Workforce compliance isn’t what most people (present company excluded, of course) would call a “fun” topic. But on a recent episode of the Masters of Disaster podcast, Our trusty CEO, Rob Warmack shows how it can get pretty darn close. The key, says Rob, is understanding employees’ attention spans and time constraints:
“If we can be considerate of everyone’s time, the reception of the material is so much easier. Getting pulled in for an hour-long PowerPoint presentation is nobody’s way of learning these days. If there is consideration by the compliance team on making this as palatable and as easy as possible, I think there’s a respect that comes from that.”
And the secret to faster, easier, more palatable learning? That’s right: automation.
Listen to the podcast:
Over the course of their 20-minute conversation, Rob and Masters of Disaster host Leona Lewis discuss the ins and outs of workforce compliance automation, exploring how a systematized approach to compliance mitigates risk, satisfies regulatory requirements, reduces the chances of error and increases the rate at which employees retain important policy information.
It’s an enlightening, candid and—dare I say it, fun—talk about a subject that frequently gets ignored or glossed over. If you have 20 minutes, I encourage you to give it a listen, and perhaps share it with your organization’s executive leadership. But if you’re short on time, here are a few salient excerpts from Rob’s interview:
On what regulators are looking for in a compliance program:
“There are two parts of that conversation. One is what is supposed to happen. You have to have documentation to say, ‘these in fact are my procedures,’ and then prove to [regulators] that it happens regularly. They do the spot check. If they find things, they know they have to back up the bus and a bunch of people come out: ‘Now we’re really going to take a deep look.’ If we can say, ‘here is our program, here is our system and here is the technology or the automation that makes sure that when someone comes into that role they get this experience they get assigned these things, we have this procedure in place that is automated that if it’s not completed in two days then there is a follow up,’ there’s really a collective exhale that comes from the room. You’ve got it covered. You’ve got a control and you’ve got a process. You’ve got the levels of controls to make sure that if what you intended didn’t happen then you’ve got a consequential follow up. Nothing’s better than automation in that sense to make the control rock solid.”
On how automated workforce compliance better engages millennial employees:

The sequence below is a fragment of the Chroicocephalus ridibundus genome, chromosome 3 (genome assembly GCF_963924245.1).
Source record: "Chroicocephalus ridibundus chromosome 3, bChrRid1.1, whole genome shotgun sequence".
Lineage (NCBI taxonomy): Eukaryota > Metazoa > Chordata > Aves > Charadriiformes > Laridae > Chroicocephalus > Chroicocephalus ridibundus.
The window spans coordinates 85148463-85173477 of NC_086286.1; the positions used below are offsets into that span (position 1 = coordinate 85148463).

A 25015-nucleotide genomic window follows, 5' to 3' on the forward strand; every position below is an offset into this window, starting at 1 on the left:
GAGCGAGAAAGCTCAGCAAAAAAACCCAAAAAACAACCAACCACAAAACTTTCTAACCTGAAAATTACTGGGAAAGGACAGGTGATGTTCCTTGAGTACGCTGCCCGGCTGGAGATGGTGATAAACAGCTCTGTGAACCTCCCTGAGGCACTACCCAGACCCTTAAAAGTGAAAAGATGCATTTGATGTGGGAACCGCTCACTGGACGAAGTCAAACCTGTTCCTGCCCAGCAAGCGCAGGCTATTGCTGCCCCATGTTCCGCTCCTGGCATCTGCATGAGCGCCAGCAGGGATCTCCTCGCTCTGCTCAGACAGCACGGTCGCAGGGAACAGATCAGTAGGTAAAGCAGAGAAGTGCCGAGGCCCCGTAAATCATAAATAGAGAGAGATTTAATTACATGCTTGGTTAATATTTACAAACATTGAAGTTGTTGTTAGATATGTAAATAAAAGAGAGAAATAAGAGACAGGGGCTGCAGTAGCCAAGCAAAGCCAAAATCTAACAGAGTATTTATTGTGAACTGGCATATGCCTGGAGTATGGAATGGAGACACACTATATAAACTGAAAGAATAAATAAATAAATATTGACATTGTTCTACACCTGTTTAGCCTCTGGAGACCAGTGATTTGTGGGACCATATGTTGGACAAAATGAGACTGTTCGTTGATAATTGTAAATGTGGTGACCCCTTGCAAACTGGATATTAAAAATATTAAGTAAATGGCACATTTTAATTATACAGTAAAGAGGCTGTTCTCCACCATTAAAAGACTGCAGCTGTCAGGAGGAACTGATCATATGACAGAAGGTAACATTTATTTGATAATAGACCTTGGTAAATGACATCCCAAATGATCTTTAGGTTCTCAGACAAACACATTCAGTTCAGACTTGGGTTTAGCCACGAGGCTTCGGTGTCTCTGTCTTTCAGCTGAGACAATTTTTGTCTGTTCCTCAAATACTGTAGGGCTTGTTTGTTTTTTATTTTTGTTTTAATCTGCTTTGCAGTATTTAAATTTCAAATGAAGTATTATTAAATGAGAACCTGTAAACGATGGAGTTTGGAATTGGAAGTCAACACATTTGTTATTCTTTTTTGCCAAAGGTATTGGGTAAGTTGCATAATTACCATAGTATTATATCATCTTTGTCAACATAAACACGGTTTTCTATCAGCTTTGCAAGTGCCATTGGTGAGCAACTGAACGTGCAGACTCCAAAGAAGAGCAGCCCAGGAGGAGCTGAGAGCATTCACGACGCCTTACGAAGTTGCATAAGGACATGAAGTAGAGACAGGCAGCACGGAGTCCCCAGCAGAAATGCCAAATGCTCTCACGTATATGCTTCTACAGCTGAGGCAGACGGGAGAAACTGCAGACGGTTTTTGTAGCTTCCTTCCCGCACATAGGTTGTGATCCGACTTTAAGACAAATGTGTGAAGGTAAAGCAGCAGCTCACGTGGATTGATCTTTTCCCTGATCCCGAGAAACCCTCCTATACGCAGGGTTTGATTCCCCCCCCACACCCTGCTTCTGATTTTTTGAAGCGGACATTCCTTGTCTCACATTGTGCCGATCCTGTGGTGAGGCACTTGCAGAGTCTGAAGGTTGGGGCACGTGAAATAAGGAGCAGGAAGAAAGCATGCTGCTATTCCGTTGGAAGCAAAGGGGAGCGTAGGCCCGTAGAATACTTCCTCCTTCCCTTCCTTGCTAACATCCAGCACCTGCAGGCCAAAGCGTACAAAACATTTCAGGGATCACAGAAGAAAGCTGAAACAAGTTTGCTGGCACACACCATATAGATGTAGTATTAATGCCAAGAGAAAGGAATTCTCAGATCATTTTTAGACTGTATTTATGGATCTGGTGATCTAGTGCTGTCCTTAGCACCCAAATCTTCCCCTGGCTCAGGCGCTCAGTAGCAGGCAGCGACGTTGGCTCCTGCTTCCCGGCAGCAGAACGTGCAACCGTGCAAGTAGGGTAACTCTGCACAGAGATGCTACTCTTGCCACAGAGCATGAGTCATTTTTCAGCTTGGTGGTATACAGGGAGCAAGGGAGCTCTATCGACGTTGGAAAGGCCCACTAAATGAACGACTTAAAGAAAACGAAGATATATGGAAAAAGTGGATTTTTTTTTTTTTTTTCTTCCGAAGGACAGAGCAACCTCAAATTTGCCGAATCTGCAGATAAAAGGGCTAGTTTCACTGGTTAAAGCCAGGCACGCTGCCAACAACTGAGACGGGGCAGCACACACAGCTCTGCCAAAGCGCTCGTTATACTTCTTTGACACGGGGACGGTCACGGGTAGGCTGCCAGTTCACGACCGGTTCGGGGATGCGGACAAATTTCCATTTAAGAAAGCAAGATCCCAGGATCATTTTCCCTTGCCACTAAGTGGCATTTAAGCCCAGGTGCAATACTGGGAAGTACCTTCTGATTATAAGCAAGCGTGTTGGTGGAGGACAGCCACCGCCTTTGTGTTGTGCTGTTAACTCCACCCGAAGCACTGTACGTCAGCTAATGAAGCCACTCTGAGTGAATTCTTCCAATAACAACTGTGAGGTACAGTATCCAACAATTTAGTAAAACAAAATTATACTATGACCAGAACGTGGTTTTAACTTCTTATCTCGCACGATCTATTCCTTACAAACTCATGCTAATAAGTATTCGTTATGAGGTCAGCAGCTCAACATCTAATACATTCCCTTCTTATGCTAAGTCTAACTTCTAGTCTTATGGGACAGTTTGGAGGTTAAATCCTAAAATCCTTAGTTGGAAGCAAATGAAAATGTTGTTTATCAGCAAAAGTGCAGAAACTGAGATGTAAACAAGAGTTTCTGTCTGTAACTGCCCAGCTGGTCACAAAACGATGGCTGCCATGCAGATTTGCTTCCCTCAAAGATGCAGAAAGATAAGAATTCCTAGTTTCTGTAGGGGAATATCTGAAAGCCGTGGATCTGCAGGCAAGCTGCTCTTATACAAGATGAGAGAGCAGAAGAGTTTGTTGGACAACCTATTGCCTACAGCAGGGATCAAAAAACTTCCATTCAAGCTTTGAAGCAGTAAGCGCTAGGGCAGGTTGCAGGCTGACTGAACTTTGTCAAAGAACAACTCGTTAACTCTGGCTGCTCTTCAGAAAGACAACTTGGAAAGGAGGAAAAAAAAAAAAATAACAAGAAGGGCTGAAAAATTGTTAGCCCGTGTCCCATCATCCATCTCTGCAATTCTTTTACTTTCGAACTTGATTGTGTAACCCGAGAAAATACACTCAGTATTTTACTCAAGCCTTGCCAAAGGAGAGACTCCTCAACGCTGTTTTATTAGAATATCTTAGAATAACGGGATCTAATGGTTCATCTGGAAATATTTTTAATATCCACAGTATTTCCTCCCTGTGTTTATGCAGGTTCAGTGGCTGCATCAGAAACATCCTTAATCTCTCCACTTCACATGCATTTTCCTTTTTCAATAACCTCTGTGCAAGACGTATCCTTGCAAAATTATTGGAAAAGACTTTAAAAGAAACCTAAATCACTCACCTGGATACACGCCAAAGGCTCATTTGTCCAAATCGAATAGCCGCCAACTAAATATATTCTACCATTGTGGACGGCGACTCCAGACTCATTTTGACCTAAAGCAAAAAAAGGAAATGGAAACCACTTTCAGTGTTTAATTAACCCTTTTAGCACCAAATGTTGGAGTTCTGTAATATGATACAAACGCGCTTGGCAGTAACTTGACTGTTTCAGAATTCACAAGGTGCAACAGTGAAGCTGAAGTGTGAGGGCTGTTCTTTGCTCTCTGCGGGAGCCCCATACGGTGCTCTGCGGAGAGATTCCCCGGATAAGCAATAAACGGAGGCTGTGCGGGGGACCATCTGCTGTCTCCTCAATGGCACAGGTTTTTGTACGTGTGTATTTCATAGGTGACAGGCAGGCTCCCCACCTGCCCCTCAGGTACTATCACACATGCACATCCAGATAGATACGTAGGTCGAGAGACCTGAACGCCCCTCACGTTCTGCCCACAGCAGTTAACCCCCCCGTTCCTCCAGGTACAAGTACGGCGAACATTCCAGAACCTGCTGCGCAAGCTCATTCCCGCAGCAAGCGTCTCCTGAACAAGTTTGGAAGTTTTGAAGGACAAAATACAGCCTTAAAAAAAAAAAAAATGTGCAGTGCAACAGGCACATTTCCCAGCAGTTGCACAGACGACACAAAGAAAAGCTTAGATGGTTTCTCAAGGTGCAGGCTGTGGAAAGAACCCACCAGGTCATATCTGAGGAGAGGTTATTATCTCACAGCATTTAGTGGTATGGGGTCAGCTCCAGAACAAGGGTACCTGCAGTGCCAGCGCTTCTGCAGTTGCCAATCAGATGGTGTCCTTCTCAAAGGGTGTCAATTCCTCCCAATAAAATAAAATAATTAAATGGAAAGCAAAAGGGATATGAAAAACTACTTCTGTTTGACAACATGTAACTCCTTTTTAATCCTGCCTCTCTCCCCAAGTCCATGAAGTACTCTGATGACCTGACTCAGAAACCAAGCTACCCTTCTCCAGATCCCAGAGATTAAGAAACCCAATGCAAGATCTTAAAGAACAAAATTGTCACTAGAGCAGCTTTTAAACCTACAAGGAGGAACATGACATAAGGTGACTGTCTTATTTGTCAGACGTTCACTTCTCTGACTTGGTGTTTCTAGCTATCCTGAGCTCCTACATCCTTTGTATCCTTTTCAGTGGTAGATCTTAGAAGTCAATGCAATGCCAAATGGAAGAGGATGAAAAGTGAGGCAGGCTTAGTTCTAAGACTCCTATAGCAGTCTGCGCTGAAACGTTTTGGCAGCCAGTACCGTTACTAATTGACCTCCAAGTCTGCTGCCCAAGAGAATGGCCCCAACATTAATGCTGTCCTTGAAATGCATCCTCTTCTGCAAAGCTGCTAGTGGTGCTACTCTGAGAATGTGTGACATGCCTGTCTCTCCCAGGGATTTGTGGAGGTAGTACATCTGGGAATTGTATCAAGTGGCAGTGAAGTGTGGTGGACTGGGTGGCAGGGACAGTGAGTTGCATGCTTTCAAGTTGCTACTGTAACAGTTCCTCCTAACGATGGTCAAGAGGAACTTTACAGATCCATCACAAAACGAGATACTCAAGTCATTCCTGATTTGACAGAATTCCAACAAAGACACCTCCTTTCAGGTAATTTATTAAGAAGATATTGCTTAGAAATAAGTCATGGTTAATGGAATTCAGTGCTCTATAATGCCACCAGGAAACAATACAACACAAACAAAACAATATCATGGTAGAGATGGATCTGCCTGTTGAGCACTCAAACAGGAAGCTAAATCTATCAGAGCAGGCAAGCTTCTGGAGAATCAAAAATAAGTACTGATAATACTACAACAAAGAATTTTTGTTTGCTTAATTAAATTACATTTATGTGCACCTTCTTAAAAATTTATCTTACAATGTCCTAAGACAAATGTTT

“[Compliance automation is] particularly valuable with a younger workforce—with a more millennial-oriented workforce. Let’s say that we’ve got a program that requires a policy to be reviewed and there is subsequent training that would need to take place and then we’ll do a test afterwards. If you look at clock time to complete all those things, let’s say that it takes 60 minutes. Very few people have an attention span of 60 minutes these days.
“The old way was you lock them down and say, ‘okay, we’re going to do this.’ Well, you can’t do that anymore. With technology, you’re able to take all of those activities and break them into let’s say six different pieces. We can schedule that over a period of time. That is 5 or 10 minutes per activity. I can assign it through technology. It comes into an inbox. You complete that one part, and then maybe the next day we do the next bit and the next bit. From a user experience perspective, it just makes it more digestible. Also, from a learning perspective, teaching in those smaller bits gives you reinforcement on the overlap on each one of those things. When activity A comes and then a day later activity B starts, you can repeat a little bit of the high notes of A and then go a little further.”
On the size of organizations suited for compliance automation:
“The threshold I’ve seen is if you get more than 50 or 60 people in an organization, automation starts to pay off pretty fast. That’s the point in time when you’re thinking, “Well, maybe we need to assign some more staff to this.” Automation applies. Even in a small organization, it starts making sense, because it’s the peace of mind to the executive team that these things have happened. When you get 50 plus individuals in an organization, you start thinking: ‘Did everything get done?’ That’s the stuff in the middle of the night. ‘I think it got done. I’m going to check on that in the morning.’”
This is only a brief sample, of course. In the full episode, Rob and Leona talk about the lifecycle of a workforce compliance program, the difference between learning and compliance, and how Rob’s perspective on IT security changed after he became the CEO of Compli.